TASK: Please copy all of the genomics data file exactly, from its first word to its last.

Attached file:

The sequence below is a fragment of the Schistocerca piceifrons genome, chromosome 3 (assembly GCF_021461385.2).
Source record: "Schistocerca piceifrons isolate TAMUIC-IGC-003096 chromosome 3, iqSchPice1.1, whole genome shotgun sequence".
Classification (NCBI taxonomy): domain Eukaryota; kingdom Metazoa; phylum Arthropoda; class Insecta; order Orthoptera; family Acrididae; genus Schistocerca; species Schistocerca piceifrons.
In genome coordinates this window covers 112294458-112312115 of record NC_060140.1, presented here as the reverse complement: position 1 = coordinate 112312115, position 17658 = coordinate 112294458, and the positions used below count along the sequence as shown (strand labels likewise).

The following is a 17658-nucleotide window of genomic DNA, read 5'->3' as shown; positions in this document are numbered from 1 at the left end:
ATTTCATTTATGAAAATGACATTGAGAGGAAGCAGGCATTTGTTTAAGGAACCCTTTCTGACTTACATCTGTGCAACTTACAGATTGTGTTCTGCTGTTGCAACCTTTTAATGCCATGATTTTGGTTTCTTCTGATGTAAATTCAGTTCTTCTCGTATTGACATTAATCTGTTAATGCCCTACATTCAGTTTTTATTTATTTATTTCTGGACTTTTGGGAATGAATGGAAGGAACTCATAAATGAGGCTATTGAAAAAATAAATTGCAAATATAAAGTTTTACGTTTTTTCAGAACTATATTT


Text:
The sequence below is a fragment of the Schistocerca piceifrons genome, chromosome 3 (assembly GCF_021461385.2).
Source record: "Schistocerca piceifrons isolate TAMUIC-IGC-003096 chromosome 3, iqSchPice1.1, whole genome shotgun sequence".
Classification (NCBI taxonomy): domain Eukaryota; kingdom Metazoa; phylum Arthropoda; class Insecta; order Orthoptera; family Acrididae; genus Schistocerca; species Schistocerca piceifrons.
In genome coordinates this window covers 112294458-112312115 of record NC_060140.1, presented here as the reverse complement: position 1 = coordinate 112312115, position 17658 = coordinate 112294458, and the positions used below count along the sequence as shown (strand labels likewise).

The following is a 17658-nucleotide window of genomic DNA, read 5'->3' as shown; positions in this document are numbered from 1 at the left end:
ATTTCATTTATGAAAATGACATTGAGAGGAAGCAGGCATTTGTTTAAGGAACCCTTTCTGACTTACATCTGTGCAACTTACAGATTGTGTTCTGCTGTTGCAACCTTTTAATGCCATGATTTTGGTTTCTTCTGATGTAAATTCAGTTCTTCTCGTATTGACATTAATCTGTTAATGCCCTACATTCAGTTTTTATTTATTTATTTCTGGACTTTTGGGAATGAATGGAAGGAACTCATAAATGAGGCTATTGAAAAAATAAATTGCAAATATAAAGTTTTACGTTTTTTCAGAACTATATTT